In a paper called “Stardust Over Paris,” two economists, Olivier Gergaud from the University of Reims and Vincenzo Verardi at the Free University of Brussels, and a mathematician, Linett Montaño Guzmán, looked at how much a Michelin star — a special designation of dining quality — is worth.
Receiving a Michelin star increases prices in a Parisian restaurant by 20 percent, controlling for measures of quality, décor and location. Michelin-starred restaurants in fancy hotels, or in areas with other Michelin-starred restaurants, also have higher prices, again adjusting for quality. Diners are paying more to eat in fine or prestigious surroundings, whether or not the food is better. One gastronomy expert, speaking in Le Nouvel Observateur, noted, “Gaining a Michelin star ensures that your banker will be kind to you.”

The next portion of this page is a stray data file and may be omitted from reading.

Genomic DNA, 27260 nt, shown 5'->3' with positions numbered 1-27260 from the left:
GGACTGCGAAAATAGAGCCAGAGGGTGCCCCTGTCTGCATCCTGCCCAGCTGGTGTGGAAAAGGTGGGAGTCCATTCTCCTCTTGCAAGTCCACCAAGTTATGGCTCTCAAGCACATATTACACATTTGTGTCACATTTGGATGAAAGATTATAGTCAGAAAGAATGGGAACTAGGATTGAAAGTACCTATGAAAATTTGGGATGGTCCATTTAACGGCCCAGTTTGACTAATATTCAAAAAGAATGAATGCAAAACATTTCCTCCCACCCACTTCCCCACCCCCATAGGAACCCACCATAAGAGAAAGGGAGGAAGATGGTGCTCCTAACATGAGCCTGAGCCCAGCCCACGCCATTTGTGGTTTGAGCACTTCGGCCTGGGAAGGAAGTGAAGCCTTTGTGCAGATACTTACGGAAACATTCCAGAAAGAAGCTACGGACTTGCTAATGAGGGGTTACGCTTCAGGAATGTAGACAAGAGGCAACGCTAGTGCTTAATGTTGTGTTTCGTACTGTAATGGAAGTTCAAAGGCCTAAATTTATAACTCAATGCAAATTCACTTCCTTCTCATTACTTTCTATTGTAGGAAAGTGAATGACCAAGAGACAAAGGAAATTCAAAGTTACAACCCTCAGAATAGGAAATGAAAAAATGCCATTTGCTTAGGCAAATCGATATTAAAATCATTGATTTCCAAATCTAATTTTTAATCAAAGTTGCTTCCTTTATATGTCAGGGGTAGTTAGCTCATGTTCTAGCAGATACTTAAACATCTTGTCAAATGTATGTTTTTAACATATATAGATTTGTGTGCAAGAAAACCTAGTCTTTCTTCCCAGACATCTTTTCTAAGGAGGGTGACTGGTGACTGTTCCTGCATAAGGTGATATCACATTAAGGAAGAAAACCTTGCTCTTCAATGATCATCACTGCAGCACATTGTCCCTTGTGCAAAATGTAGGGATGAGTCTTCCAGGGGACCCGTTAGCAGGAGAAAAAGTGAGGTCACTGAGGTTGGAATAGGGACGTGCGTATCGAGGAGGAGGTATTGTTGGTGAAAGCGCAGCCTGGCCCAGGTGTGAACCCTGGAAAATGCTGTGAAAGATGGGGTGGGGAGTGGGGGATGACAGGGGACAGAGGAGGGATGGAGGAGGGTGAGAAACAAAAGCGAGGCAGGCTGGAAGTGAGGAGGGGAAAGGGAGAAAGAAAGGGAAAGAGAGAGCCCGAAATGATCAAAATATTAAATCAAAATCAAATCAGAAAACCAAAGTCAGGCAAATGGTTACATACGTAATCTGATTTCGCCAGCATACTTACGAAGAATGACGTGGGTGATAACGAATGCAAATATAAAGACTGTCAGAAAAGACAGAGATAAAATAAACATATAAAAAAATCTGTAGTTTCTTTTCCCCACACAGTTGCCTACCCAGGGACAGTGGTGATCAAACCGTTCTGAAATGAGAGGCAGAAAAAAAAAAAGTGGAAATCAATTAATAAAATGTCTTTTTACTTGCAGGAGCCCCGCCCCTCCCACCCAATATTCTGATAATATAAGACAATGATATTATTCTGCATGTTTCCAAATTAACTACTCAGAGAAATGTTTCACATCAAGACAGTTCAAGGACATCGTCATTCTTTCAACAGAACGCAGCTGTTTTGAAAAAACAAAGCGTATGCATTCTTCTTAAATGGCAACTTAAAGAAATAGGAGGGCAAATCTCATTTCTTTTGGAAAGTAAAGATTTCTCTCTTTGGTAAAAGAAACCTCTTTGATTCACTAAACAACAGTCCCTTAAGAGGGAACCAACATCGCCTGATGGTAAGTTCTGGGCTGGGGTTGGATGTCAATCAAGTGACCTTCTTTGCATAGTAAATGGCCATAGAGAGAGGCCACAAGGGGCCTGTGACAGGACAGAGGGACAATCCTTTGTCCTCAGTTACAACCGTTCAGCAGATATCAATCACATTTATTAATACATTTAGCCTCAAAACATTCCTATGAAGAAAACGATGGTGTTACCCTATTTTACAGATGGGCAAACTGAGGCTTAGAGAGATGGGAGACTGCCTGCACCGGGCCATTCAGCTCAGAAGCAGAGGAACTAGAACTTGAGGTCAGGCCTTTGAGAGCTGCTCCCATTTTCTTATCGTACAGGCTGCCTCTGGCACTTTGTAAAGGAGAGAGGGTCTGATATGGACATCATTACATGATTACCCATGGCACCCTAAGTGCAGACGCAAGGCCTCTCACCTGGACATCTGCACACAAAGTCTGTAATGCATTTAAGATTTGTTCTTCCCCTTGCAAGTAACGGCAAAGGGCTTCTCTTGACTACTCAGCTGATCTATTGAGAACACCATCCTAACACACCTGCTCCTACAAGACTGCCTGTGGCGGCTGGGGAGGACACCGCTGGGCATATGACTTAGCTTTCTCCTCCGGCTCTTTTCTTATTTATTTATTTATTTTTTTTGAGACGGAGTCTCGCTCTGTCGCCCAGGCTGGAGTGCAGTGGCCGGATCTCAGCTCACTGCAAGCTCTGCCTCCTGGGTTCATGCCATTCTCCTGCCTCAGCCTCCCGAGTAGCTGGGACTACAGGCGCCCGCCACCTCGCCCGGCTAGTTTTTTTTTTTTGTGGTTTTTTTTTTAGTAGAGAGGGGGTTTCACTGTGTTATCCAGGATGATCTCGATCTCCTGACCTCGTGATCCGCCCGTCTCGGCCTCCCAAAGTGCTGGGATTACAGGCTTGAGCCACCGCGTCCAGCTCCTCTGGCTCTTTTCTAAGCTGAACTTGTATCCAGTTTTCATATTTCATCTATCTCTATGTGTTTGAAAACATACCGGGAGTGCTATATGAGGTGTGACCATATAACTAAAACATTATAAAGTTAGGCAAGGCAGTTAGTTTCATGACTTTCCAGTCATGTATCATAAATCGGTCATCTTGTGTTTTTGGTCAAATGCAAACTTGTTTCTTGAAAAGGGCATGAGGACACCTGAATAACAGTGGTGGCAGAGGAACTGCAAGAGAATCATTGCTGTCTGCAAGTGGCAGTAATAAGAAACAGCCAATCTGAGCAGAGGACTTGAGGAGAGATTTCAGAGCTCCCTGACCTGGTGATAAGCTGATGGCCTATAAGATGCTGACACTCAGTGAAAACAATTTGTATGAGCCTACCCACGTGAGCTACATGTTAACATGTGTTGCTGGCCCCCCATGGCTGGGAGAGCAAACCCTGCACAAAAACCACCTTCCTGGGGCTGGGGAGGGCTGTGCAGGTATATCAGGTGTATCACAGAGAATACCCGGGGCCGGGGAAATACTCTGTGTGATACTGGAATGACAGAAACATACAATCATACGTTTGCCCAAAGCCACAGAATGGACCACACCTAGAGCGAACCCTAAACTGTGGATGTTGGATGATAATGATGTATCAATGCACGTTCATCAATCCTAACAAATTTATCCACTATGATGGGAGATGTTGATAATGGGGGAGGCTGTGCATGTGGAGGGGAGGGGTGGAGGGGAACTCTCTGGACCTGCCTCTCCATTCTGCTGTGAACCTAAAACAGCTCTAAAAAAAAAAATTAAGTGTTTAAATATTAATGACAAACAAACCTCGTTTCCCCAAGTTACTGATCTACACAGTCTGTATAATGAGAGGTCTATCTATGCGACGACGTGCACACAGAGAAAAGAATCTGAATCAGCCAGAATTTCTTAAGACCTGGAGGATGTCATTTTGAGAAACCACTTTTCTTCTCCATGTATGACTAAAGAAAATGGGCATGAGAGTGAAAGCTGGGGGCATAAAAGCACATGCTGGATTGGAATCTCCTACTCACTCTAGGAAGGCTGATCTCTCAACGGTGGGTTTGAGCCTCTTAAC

For those who hold the food as their main concern, the researchers offer a way forward. Dr. Verardi and Dr. Gergaud have built an index for overpriced and underpriced restaurants, relative to their food. They use the Zagat Survey to Parisian restaurants — whose popularity rankings are generated by diners’ reports, not critics — to provide an independent measure of customer satisfaction, which is then compared with price.